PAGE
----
If you were dreading the idea of paying 5 cents for every paper or plastic bag you use, we have some good news and some bad news for you.

The good news: Gov. Phil Murphy is rejecting the legislative proposal on his desk that would have implemented the fee for single-use bags. A veto is expected soon.

The bad news: The move likely paves the way for an all-out ban on plastic bags and other waste considered hazardous to the environment and even our health.

State Sen. Bob Smith, D-Middlesex, who announced Murphy's intentions during a joint legislative hearing on plastics in Toms River, said his "ban bill" could see legislative action as early as mid-September.

"We will be working hard this fall on plastics legislation," Smith said after the hearing. "But we're going to take plenty of testimony. We want to hear from the people of New Jersey. We're not jamming anything down anybody's throat."

State Senator Bob Smith, D-Middlesex (Dino Flammia, Townsquare Media NJ)

His measure, introduced in June, prohibits the distribution of plastic carryout bags, Styrofoam, and single-use plastic straws.

Since the bag-fee measure was sent to Murphy in late June, municipalities throughout New Jersey — mostly along the shore — have been racing against the clock to get their own version of a fee or ban law in place. The bill would have prohibited any new local ordinances once it was signed into law.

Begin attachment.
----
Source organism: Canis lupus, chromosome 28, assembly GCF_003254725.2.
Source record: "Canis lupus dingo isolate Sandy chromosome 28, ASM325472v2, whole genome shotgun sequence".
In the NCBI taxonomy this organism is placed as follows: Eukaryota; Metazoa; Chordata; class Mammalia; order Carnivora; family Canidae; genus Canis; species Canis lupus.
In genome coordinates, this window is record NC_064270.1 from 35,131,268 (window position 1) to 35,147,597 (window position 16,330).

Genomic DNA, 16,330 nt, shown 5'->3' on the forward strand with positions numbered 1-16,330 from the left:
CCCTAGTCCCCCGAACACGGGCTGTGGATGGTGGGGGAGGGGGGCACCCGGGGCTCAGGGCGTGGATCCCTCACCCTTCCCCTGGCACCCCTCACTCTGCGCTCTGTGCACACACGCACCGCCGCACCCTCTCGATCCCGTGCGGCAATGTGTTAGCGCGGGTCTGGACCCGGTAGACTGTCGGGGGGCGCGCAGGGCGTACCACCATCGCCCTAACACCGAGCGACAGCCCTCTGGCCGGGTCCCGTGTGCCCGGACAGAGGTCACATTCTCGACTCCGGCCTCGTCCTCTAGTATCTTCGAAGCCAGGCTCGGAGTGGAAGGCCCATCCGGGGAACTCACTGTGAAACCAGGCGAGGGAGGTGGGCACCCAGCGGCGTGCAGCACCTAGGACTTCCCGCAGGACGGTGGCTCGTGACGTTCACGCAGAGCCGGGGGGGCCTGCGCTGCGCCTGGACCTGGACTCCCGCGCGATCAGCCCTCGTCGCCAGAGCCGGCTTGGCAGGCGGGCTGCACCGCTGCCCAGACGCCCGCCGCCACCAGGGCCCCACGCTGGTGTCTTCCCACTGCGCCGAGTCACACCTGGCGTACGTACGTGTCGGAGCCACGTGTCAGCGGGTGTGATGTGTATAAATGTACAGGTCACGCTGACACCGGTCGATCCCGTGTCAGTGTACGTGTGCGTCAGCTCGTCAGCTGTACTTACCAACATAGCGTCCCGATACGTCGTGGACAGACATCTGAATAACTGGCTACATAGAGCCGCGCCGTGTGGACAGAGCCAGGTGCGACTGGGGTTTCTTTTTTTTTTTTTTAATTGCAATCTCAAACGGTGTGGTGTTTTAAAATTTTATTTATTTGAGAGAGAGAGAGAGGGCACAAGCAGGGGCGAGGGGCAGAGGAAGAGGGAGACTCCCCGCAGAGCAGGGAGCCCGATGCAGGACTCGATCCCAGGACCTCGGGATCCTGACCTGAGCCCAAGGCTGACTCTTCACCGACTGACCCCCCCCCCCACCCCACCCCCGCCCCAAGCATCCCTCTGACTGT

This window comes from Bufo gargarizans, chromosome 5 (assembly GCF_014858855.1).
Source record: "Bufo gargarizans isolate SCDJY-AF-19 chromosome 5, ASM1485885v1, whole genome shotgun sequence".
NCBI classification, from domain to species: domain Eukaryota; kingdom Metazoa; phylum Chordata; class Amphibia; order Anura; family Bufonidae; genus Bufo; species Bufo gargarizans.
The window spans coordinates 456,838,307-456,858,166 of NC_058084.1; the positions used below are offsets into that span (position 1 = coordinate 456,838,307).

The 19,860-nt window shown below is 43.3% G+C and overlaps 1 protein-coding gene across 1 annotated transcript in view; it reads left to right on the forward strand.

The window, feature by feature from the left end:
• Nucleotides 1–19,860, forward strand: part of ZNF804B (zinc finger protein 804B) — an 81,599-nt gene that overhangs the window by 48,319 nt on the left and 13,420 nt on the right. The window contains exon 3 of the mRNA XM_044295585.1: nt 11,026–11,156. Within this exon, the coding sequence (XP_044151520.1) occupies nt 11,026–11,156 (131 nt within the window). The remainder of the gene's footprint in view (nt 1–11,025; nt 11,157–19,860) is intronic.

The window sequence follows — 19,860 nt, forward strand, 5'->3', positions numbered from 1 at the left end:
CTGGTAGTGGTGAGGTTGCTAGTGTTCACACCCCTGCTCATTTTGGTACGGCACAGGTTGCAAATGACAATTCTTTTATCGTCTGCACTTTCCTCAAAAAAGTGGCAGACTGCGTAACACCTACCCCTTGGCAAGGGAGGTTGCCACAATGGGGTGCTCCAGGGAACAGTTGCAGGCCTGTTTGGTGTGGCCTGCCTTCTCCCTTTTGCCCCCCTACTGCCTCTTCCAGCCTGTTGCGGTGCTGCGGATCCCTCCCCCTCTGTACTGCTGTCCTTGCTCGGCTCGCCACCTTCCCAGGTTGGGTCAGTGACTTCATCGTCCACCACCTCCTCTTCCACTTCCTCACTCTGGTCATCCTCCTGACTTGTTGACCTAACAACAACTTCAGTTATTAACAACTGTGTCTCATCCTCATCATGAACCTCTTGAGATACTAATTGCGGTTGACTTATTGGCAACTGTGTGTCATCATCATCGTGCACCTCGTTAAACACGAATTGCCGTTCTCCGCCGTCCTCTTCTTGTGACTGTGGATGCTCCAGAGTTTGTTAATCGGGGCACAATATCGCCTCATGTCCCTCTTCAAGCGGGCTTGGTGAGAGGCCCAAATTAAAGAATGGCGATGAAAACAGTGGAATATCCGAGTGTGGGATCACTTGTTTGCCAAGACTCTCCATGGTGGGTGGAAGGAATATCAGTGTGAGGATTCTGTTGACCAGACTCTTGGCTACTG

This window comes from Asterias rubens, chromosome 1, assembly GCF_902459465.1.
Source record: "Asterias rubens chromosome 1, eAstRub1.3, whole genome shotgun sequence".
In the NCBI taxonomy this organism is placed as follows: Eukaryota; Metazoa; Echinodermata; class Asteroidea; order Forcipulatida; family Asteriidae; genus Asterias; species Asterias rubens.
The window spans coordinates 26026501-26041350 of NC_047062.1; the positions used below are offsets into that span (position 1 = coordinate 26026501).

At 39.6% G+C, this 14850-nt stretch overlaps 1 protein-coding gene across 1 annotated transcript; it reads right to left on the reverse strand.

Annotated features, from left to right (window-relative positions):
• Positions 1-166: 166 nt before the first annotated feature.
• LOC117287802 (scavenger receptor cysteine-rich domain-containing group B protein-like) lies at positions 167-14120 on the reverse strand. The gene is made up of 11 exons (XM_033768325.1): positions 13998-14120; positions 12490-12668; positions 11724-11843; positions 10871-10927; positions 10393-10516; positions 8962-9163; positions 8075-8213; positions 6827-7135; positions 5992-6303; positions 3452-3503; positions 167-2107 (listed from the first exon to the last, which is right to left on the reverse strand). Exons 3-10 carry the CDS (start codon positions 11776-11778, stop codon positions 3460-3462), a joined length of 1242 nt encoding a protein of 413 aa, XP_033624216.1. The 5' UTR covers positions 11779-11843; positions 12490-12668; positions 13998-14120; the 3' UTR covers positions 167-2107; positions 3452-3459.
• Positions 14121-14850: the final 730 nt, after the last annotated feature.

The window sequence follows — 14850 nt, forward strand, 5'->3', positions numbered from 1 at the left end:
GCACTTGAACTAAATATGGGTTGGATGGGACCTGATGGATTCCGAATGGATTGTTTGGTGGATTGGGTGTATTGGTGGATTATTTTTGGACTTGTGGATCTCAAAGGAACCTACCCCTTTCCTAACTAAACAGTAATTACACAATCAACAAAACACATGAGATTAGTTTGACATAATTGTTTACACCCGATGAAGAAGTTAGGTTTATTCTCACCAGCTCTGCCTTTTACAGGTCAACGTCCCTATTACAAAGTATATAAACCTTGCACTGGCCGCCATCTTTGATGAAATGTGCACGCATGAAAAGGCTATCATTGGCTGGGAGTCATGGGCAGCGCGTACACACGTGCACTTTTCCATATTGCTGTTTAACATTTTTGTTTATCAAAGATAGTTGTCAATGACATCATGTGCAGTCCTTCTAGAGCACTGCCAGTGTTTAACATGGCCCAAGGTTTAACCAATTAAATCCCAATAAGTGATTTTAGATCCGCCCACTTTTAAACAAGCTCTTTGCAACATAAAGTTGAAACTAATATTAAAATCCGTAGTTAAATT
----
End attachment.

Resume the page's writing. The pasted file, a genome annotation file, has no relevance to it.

A spokesperson for the Governor's Office confirmed an absolute veto of the bag-fee bill will occur "in the coming days."

"We were actually calling for an outright veto because it wasn't worth tinkering with what existed," said Amy Goldsmith, New Jersey State Director for Clean Water Action. "It set the course for the dialogue, but it didn't set the course for what the policy should be for the state."

Environmental groups have been pushing for a "hybrid bill," featuring a ban on plastic bags and a fee on paper bags. Smith said he may add a fee for paper to his legislation.

According to Jeff Tittel, director of the New Jersey Sierra Club, bans on plastic bags have proven to be effective in other parts of the country. The fees "don't work," he said, claiming customers end up getting used to paying a little extra for each bag.

"Sometimes a veto is a good thing because that bill was a bad bill," Tittel said.

Sal Risalvato, executive director of the New Jersey Gasoline, Convenience Store and Automotive Association, said while plastic waste is undoubtedly an issue, banning plastic bags is not the solution — it's people who fail to recycle.

"If we were properly disposing and recycling and we had been doing this all along, we would all be enjoying this day at the beach in Ocean County today; we wouldn't be here," Risalvato told legislators.